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   Table of Contents - Current issue
September-December 2022
Volume 3 | Issue 3
Page Nos. 49-95

Online since Wednesday, September 14, 2022

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Over-the-top platform: A boon or bane during COVID-19 lockdown p. 49
Prem Sagar Panda, Sania Salim
COVID-19, an unprecedented global pandemic, has changed the way of media consumption by the audience. A new trend surfaced during this period – prioritizing over the tops (OTTs) over normal ongoing media channels. This points to the growing market and consumer appetite for content of choice available on OTT platforms. OTTs offer a naïve and consumer-friendly advantage – choice of content, simple access, and choice of device/mediums (hand phone, laptop, tablet, or TV screen). However, its rampant usage has also affected the mental and physical health of people of all generations. It is imperative to know the impact of growing content consumption on psychological behaviors across generations (children, adults, and elderlies) as there is limited censorship within the OTT space. As the mental health issues are on rise, the primary care physicians are the key role players to address this issue as they meet number of subjects as a primary contact. Hence, to find out the impact of OTT, an extensive literature search was done from PubMed and Google Scholar, and the relevant findings were noted down.
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How to set up your google scholar profile: A brief technical guide p. 53
Himel Mondal, Sarika Mondal, Shaikat Mondal
Google Scholar is a free search engine that provides information about scholarly articles available on the Internet. An author can track the citations and other author-level metrics such as the h-index and i10-index in the Google Scholar profile. Opening an account in Google Scholar is free. An author can open the account with the Google account (e. g., Gmail account credential) details. If an institutional e-mail address is available, the author can verify the e-mail address. However, this is not a prerequisite for opening an account. In this article, we provide a brief technical guide on the creation of a Google Scholar profile.
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COVID-19 pandemic response by India and future directions p. 56
Suraj Kapoor
Introduction: It has been more than a year since COVID-19 was declared Pandemic by WHO on 11 March 20. India with the initial slow rise of cases had a peak of cases at around September 20 followed by a gradual fall in the number of new cases and faced the second wave with the rising number of cases from March 21 to July 21. There is limited literature examining the pandemic response in India considering policies adopted, economic factors, health-care capacity factors of selected states influencing the variation of the spread of infection in various states. Hence, this study is conducted to understand COVID response, policies adopted by India, and lessons learned. Materials and Methods: This is a descriptive study conducted across the country covering important states covering the period from January 2020 to September 2021. States were selected based on high caseload, high test positivity ratio. Data for the study are compiled from the health bulletins, official handles of health ministries, WHO, World bank, Worldometer, John Hopkins University Centre for Science and Engineering, NFHS 5, etc., Results: On comparing key epidemiological indicators of selected states, Maharashtra has the largest number of cases with the highest Case fatality rate (CFR). Kerala has the second-highest cases among selected states but with the least CFR. On comparing key sociodemographic factors, Kerala has a maximum literacy rate and elderly population, while Delhi has maximum Population density. Despite having maximum risk factors such as the prevalence of diabetes, obesity, and hypertension, Kerala managed to have the least CFR. The reason may be due to the robust surveillance system, high literacy rate, and good doctor–patient ratio comparing other states. Maharashtra the worst affected state managed to do better in the second wave in respect of oxygen supply and vaccination drive. Conclusion: Full lockdowns and early border closures appeared to lessen the peak of transmission and thus prevent health system overcapacity. However, these measures had an impact on the lives of people as well as the economy of the countries. Addressing vaccination drive issues such as supply chain and manufacturing capacity, focussing on the young and pediatric population as well as focussed cluster containment strategies seems to be the most effective strategy to combat the anticipated third wave.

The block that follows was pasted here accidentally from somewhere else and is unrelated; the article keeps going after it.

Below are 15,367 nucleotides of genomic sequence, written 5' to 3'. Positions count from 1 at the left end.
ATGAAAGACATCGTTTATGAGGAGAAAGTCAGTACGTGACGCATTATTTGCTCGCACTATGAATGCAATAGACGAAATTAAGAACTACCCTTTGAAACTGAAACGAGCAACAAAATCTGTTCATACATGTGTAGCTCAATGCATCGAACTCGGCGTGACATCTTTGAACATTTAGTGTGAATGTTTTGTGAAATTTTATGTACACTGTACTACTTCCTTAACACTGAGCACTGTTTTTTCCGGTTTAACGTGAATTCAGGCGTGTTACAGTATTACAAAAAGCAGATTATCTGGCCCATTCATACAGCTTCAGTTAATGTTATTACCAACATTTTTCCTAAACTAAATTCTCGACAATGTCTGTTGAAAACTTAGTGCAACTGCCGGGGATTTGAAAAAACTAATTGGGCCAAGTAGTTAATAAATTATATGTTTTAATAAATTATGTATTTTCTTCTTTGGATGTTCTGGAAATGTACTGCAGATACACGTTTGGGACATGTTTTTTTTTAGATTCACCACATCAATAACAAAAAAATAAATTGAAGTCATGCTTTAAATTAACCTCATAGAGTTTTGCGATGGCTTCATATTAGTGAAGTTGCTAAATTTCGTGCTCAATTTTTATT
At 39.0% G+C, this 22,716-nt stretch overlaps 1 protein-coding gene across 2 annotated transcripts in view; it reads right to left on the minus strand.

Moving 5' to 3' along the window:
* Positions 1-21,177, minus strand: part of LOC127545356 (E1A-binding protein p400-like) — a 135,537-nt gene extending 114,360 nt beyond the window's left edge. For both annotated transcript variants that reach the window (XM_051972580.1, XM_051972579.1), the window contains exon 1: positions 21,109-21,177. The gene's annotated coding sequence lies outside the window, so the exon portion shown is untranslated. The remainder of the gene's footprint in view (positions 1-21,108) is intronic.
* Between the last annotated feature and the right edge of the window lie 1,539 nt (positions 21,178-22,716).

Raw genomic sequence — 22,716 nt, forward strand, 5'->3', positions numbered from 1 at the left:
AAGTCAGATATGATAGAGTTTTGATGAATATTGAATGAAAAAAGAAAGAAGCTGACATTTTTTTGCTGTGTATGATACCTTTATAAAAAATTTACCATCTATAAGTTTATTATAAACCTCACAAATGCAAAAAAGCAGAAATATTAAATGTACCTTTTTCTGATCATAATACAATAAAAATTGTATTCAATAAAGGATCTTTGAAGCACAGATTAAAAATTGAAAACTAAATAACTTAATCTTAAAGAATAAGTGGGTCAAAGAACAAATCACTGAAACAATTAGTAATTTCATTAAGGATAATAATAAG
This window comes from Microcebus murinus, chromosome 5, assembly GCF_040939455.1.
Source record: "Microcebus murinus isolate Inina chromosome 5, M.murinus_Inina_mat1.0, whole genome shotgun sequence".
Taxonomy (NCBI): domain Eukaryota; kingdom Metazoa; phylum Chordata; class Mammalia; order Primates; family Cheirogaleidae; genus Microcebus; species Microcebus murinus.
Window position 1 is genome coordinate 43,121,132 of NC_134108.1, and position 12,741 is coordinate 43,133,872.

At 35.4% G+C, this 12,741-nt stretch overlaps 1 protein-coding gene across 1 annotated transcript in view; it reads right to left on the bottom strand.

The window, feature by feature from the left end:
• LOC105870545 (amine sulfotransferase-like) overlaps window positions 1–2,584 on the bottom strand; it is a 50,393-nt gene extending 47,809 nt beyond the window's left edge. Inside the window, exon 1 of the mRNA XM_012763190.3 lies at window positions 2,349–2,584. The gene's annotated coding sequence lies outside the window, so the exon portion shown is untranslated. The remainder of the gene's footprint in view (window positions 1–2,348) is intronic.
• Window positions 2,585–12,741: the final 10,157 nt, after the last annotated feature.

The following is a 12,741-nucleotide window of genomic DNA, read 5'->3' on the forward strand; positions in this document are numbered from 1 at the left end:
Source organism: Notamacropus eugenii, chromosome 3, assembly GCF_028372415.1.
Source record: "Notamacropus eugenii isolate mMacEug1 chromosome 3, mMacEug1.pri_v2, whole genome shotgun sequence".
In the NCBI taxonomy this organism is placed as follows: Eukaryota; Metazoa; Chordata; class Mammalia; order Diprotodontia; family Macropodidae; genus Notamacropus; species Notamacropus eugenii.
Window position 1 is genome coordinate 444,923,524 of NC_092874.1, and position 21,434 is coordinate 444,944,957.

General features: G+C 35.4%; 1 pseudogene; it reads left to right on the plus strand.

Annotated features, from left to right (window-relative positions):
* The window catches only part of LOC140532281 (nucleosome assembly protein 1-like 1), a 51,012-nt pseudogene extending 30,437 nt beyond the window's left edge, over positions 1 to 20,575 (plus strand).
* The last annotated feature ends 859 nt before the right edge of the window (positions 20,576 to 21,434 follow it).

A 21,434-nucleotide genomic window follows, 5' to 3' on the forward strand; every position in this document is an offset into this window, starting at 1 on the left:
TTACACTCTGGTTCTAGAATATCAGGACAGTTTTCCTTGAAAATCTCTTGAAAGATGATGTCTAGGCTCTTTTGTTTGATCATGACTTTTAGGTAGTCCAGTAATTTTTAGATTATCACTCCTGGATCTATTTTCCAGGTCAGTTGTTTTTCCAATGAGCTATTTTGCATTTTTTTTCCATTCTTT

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Vaccine hesitancy and risk perception among health-care workers in a tertiary hospital in North-East India p. 63
Bishwalata Rajkumari, Avinash Keisam, Ningthoukhongjam Shugeta Devi, Samurailatpam Priyanka Devi, Regina Wahengbam, Mangvung Mangboi Haokip